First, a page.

March 17th is the birthday of the Roman Catholic patron saint of Ireland, St. Patrick, who drove the snakes out of the Emerald Isle. Some people may even be carrying Shamrocks, as he taught us about the Trinity. It is a wonderful day for Irishmen all over the world.
However, before the celebration, there are a few things we probably ought to get straight about St. Patrick. First of all, he was not Irish… he was English! Now that is enough to freeze the heart of any Irishman.
He was born at Bannavem, south of Dumbarton, Scotland, in the northwestern part of England in 389 A.D.
Not only was he not Irish, but he was not born on March 17. And if that is not bad enough, he was not a saint—at least he has never been canonized by the Roman Catholic Church. But he was a saint in the sense in which God makes every true believer a saint. Furthermore, he did not drive the snakes out of Ireland. One son of Erin said to me, “What happened to them?” Well, there weren’t any snakes!
Beyond that, he was not a Roman Catholic. Now that will come as a surprise to many. He had no connection with the Roman Catholic Church. In fact, the Celtic Church resisted the Roman Catholic domination until 700 years after Patrick. In his preaching there is no mention of any single doctrine that is peculiar to the Roman Catholic Church.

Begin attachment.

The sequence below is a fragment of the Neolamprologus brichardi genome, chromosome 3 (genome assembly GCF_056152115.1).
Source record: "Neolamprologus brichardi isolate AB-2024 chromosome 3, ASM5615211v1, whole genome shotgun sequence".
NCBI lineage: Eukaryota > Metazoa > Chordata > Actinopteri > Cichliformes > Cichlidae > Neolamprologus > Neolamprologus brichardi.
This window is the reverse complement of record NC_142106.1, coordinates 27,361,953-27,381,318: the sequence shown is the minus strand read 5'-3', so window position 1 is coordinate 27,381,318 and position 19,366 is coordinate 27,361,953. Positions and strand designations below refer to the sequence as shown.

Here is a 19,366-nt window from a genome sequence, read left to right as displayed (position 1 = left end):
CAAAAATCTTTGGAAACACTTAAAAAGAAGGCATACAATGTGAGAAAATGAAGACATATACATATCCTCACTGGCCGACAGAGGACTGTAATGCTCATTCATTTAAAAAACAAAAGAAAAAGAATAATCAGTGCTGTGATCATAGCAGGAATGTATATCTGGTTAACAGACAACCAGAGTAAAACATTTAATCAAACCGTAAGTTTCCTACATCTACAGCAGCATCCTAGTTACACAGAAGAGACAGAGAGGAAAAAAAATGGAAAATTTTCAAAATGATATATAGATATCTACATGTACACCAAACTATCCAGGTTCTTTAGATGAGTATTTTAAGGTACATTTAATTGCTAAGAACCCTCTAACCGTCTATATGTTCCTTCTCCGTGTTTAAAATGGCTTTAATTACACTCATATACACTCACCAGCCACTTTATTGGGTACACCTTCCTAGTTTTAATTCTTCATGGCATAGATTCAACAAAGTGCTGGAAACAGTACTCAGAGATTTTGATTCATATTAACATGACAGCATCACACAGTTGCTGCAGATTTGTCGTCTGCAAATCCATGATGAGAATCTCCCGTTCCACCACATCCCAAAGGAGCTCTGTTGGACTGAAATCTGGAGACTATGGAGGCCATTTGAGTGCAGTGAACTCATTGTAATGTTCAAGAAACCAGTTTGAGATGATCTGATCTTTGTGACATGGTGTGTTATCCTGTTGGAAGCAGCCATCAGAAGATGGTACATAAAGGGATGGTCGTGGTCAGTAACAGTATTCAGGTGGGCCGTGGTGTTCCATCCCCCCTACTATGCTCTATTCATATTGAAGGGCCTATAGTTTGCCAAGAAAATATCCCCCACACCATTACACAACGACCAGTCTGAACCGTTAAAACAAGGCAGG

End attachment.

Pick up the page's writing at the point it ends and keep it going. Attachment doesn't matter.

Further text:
Most of what you have heard is a myth. So let’s examine the real St. Patrick.
As a youth, he lived near the beach on the western coast of England. At age 16, he and two of his friends were captured by a band of Irish pirates.
They were bound and dragged aboard a ship with several hundred other English boys and girls and taken to Hibernia, where they were forced to march 200 miles inland.
There, Patrick and the others were sold into slavery. With nakedness freezing his skin and hunger gnawing at his stomach, Patrick endured the most miserable form of servitude.
While there, he remembered what his father, a pastor of the Celtic Church had said to him, “Patrick, there is a God who is able to deliver you.” His father talked about how God had loved the world and had sent His only Son to die on a Cross for our sins.
In his Confession, Patrick tells how God opened his blinded eyes and gave enlightenment to his confused mind. He committed his life to Jesus Christ as Lord and Savior. Obviously, in those several years, he made a tremendous impact upon those he met. They thought of him as that “holy youth.”
One night he had a dream in which he heard a voice that said, “Behold, your ship is ready.” Escaping through 200 miles of frigid forest, he finally burst out onto the beach. There, he saw a ship.
When he returned home, he tried to put the terrible experience out of his memory, but the people of Ireland kept coming back to his mind. He took that to be the call of God upon his life.
The Encyclopedia Britannica states that Patrick personally converted and baptized 120,000 people. He found Ireland totally pagan and left it resoundingly Christian. His life text was Philippians 1:21, “For to me, to live is Christ, and to die is gain.”
St. Patrick, a hero far greater than the myth, and one who challenges every one of us to have an impact for Jesus Christ.
From a sermon delivered by Dr. D. James Kennedy, March 14, 1999, at Coral Ridge Presbyterian Church in Fort Lauderdale, Florida.